Tuberous begonias grow in partial shade but usually not so well in deep shade or full sun. Provide a well-drained soil. The plants need frequent watering and fertilization but excess of either causes flower bud drop. The plants are quite brittle, and staking helps them tolerate violent weather. The single female flowers are removed before seed forms to keep the plant blooming. The females are on either side of the double male flowers.
Scientific name: Begonia tuberhybrida
Pronunciation: bee-GO-nee-uh too-bur-HYE-brid-uh
Common name(s): Hybrid tuberous begonia
Plant type: herbaceous; bulb/tuber; annual; perennial
USDA hardiness zones: all zones (Fig. 1)
Planting month for zone 7: May
Planting month for zone 8: Apr; May
Planting month for zone 9: Mar
Planting month for zone 10 and 11: Oct; Nov; Dec
Origin: not native to North America
Uses: edging; hanging basket
Availability: somewhat available, may have to go out of the region to find the plant
Height: .5 to 1.5 feet
Spread: .5 to 1.5 feet
Plant habit: round
Plant density: moderate
Growth rate: moderate
Leaf arrangement: alternate
Leaf type: simple
Leaf margin: lobed
Leaf shape: cordate
Leaf venation: pinnate
Leaf type and persistence: not applicable
Leaf blade length: 2 to 4 inches
Leaf color: green
Fall color: not applicable
Fall characteristic: not applicable
Flower color: white; pink; salmon; orange; yellow
Flower characteristic: showy
Fruit shape: no fruit
Fruit length: no fruit
Fruit cover: no fruit
Fruit color: not applicable
Fruit characteristic: inconspicuous and not showy
Trunk and Branches
Trunk/bark/branches: not applicable
Current year stem/twig color: green
Current year stem/twig thickness: thick
Light requirement: plant grows in the shade
Soil tolerances: sand; acidic; loam; clay
Soil salt tolerances: unknown
Plant spacing: 6 to 12 inches
Roots: not applicable
Winter interest: not applicable
Outstanding plant: not particularly outstanding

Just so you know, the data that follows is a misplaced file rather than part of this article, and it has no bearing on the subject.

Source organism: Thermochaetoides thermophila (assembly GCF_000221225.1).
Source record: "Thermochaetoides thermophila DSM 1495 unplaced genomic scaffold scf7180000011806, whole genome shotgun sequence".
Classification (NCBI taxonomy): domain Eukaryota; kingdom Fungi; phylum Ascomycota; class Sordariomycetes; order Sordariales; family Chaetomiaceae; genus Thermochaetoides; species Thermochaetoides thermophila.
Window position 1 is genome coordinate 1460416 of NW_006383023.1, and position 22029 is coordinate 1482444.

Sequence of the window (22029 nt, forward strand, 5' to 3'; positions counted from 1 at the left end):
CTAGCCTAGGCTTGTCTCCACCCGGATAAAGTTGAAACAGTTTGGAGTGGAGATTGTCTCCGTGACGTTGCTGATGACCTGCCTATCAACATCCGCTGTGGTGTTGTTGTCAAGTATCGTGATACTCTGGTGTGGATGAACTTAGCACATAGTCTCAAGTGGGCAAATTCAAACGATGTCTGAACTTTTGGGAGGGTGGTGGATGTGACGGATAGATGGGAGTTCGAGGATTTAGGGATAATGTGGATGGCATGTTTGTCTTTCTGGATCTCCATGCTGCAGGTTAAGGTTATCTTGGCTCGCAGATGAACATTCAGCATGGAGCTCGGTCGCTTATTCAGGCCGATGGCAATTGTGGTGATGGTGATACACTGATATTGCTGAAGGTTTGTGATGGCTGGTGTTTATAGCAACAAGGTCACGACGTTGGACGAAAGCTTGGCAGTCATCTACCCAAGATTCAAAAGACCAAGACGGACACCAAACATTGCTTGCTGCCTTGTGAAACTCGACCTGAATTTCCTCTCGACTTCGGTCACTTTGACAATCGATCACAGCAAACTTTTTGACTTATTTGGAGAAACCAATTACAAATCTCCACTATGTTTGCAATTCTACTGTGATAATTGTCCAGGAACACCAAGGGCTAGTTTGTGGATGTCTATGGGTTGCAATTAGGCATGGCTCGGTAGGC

Invasive potential: not known to be invasive
Pest resistance: long-term health usually not affected by pests
Use and Management
Tubers are started in February or March at temperatures of 65°F to 68°F. Start tubers, indented side up, on a layer of peat. When new growth is three to four inches tall, repot and cover the tuber. In central and south Florida the tubers are planted in fall for use as a cool season bedding plant.
Following a reduction in blooming and yellowing leaves, the leaves and stems fall off the bulb. The tubers are dug when the leaves and stems fall off. Do not break off the stems but wait until they fall off naturally. Injured bulbs should be exposed to air to allow the area to dry. Wash tubers and allow them to dry before storing. Dried tubers are covered with peat or sand and stored at 45°F to 60°F.
Propagation is by stem cuttings or by tuber division. Stem cuttings are made from surplus shoots which arise from the tuber. Stem tips may also be used. The cuttings are three inches long and are cut off just below a node. Sand may be used as the rooting media. Keep cuttings out of direct sun and in temperatures between 60°F and 65°F. Rooting occurs in five weeks. Tuber division is the other way to propagate the plants. Divide the tuber so each division has a bud and use a fungicide to prevent rot. Allow the pieces to dry several days then place them one-half inch deep in sand. The new plants develop more rapidly with bottom heat. Pinch off the first flower buds.
Thrips cause irregular reddish brown lines on the upper sides of the leaves. Spots form on the undersides of the leaves, especially along the main veins. The leaves may be deformed.
Black vine weevil grub eats the roots causing wilting and death.
Mites stunt the new growth.
Pests and Diseases
Begonias will be attacked by powdery mildew, especially if growing in the shade.
Leaf spots may be found on tuberous begonia.
Stem rot causes the stalks to rot and collapse. The rotted areas are usually black. Avoid crowding and remove any infected plants.